Sometimes you have to start by letting them complain. Complaining gets a bad rap. There’s a difference between a “complaining spirit” that seeks to accuse and tear down and a “contrite heart” that breaks open before the Lord in lament and complaining. The latter understands that while no one else may care, there is One who hears and is touched by the feelings of our weakness. The strong do not need a savior. And sometimes the most powerful thing you can tell a person is that it’s OK if it hurts. It’s supposed to hurt, and it’s supposed to heal. Physical hurt is the body’s signal that something is wrong — something is broken. Depression, anxiety, anger, and fear can all point toward a spiritual infirmity that needs attention. Anyone who has ever dislocated a joint knows even the healing process often hurts.
The goal is turning complaining into confession. Confession is one of the strongest coping mechanisms available to the body of Christ. Alcoholics Anonymous encourages participants to confess their problem to themselves, to God, and to one other person. Confessed anger calms us, confessed anxiety comforts us, and confessed fear gives us courage. Confession disarms our natural inclination to isolate or lash out. When someone complains to you, find the intention and emotion behind that complaint, and bring it into the light. How? Pray. Don’t just promise to pray at some indeterminate time in the future. Instead say: “Let’s you and I agree in prayer right now that God will do a work in you so that you can be healed and restored as a vessel of honor for His use.”
Call me Pentecostal, but I find that bringing a brother or sister into the throne room of God right then and there is more powerful than a glorified system of well-wishing. Anytime you can bring the situation before God, good things are going to happen.
And confession is far from the only means of bringing water to the wounded. In fact, while the secular world has only recently coined the term “coping mechanisms,” we in the church have known for a long time about a far more powerful set of tools: the fruit of the Spirit. Now my worry is that you will read that last sentence and roll your eyes. After all, we usually relegate Galatians 5:22,23 to the Rainbows class memorization list. But sometimes we miss the power in a passage not because it’s hidden, but because it’s too obvious. One of the more important things to remember about the fruit of the Spirit is that they are all decision-based and not optional.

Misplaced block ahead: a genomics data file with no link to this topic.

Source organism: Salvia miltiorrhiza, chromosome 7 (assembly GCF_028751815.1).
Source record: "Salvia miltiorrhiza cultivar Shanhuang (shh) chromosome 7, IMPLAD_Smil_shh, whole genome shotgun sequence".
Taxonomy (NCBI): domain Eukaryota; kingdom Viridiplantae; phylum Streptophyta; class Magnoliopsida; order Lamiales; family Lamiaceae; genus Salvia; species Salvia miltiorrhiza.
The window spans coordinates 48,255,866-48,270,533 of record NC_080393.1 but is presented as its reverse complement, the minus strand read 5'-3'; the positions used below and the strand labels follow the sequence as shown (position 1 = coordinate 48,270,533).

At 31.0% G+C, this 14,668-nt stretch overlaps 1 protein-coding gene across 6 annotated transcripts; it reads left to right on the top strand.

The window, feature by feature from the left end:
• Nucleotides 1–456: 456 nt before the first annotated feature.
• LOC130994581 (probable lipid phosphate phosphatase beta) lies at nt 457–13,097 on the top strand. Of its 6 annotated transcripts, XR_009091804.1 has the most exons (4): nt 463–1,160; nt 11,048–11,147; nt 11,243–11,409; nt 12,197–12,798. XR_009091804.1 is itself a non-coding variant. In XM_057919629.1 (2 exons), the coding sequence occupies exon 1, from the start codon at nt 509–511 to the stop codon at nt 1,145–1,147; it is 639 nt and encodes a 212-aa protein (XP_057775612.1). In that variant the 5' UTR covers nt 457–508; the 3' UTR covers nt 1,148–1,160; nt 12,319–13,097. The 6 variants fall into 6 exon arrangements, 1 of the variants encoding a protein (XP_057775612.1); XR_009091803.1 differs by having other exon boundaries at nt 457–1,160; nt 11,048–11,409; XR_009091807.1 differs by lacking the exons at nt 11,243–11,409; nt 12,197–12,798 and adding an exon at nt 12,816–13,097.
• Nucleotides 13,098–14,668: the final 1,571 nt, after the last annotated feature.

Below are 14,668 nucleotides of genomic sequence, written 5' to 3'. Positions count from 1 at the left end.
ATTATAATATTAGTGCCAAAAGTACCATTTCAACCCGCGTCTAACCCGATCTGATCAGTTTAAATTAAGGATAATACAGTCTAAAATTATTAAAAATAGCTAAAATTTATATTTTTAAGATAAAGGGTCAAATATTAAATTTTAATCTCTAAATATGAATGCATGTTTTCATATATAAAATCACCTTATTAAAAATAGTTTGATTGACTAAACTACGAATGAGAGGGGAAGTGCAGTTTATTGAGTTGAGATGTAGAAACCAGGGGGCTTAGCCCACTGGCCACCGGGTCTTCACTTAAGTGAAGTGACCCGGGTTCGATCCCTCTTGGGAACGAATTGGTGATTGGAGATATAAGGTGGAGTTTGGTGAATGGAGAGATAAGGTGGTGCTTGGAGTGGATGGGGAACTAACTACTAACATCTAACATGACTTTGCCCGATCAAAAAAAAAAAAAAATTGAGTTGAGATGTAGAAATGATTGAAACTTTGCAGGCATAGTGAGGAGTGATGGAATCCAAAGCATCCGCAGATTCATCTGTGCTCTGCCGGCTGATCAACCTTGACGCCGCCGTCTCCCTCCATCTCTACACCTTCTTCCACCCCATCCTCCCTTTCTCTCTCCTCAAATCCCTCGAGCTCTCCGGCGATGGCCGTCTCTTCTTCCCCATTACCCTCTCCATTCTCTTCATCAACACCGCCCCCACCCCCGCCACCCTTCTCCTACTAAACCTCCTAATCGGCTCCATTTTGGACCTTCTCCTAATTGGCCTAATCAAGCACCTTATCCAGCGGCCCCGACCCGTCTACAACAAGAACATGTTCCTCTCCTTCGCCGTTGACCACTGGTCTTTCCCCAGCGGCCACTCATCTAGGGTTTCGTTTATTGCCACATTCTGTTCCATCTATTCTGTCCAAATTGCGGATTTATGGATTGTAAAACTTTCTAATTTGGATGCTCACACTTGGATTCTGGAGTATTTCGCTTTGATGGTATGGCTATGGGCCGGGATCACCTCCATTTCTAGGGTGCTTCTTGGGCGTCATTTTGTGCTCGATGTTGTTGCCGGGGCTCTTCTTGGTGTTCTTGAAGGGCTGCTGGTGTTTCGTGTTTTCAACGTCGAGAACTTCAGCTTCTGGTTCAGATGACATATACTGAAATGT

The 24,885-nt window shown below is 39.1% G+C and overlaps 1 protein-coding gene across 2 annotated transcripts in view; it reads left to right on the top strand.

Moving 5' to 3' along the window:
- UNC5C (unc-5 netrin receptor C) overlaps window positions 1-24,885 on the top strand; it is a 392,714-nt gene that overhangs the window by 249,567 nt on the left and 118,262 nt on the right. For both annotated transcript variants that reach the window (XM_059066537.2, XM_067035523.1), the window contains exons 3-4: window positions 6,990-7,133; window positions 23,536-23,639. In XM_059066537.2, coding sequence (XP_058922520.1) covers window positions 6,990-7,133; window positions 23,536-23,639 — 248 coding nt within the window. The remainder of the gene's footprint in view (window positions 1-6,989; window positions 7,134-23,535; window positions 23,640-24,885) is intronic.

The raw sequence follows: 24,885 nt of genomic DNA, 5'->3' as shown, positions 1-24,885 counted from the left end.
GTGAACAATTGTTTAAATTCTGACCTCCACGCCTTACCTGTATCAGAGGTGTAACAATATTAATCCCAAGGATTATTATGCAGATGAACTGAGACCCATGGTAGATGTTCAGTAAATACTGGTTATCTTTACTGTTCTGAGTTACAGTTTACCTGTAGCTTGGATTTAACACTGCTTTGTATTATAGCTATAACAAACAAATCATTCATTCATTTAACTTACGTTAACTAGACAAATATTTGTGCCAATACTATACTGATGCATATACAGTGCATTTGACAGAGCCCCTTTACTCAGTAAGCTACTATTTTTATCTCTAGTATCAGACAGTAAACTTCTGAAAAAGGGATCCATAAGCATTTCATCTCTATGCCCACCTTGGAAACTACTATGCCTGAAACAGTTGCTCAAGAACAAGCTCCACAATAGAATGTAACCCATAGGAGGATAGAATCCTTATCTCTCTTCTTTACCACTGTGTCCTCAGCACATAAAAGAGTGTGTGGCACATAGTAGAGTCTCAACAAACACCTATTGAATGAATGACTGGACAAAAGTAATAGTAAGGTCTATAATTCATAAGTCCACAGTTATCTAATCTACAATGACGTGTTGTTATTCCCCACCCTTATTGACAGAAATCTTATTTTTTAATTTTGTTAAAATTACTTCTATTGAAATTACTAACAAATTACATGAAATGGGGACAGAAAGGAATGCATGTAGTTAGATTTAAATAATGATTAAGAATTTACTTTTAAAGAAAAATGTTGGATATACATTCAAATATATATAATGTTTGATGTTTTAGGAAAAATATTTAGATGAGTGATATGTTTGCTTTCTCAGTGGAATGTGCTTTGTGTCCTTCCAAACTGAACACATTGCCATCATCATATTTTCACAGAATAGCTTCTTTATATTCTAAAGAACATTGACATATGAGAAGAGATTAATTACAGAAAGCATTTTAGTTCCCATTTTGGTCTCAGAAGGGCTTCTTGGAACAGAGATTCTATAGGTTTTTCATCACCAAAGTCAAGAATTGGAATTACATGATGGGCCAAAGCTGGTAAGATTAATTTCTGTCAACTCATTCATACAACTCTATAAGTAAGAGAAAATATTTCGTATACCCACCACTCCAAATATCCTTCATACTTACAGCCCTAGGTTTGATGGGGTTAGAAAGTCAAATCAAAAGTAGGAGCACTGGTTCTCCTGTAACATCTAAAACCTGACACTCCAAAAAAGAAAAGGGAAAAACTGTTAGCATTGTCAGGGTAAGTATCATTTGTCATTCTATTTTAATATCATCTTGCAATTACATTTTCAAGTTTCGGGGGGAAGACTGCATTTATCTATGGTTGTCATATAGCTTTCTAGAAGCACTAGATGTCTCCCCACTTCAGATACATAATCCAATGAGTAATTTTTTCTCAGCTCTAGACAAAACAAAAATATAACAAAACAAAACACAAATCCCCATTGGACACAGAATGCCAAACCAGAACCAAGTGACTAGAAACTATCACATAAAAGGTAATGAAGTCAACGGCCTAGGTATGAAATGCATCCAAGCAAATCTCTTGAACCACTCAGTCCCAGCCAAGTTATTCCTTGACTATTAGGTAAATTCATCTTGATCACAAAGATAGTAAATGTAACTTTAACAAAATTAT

“In your anger do not sin” (Ephesians 4:26) is a principle that tells us that we will be subject to the same emotions post-salvation, but now the Lord expects more of us. And you should cultivate spiritual fruit in your congregation, because often someone will use the fact that a minister fell as justification for their own sins.
I experienced this once while talking with a dear friend who was reeling from the fall of a minister. He and his wife were both young in the Lord and took the fall very hard. In fact, his statement about that minister was, “He deserves hell, and I wouldn’t mind sending him there.”
I wish I could say I found the right words in the right moment to bring him to a place of forgiveness, but it doesn’t always work that way. I used the physical distance between us to ignore the problem and hoped it would heal itself in time. We moved away from each other, and he fell into alcoholism, using the hurt the church had inflicted on him to justify his descent. Then one night as he was driving home drunk, with his pregnant wife in the car, he lost control and flipped their vehicle into a ditch. When he came to, he turned and shook his wife, who was sleeping and wouldn’t wake up. She was in a coma from her injuries. I don’t have space here to describe all the absolute miracles of God that it took to heal her body (and the miracle that paid their medical bills as well), but the end result was a man broken enough to forgive the preacher he despised. He ultimately found that forgiveness comes to those who forgive. It’s a hard lesson to share, but your confrontation of sin may be the only thing standing between someone you know and the wages of that sin.
If your church doesn’t offer something more effective than alcohol for getting a person through hard times, it is unable to compete in the cultural marketplace.
This brings us to the most vicious hurdle you will face.
You will encounter blame at every corner when people are trying to recover. But the first and only rule of blame is, “Don’t do it.”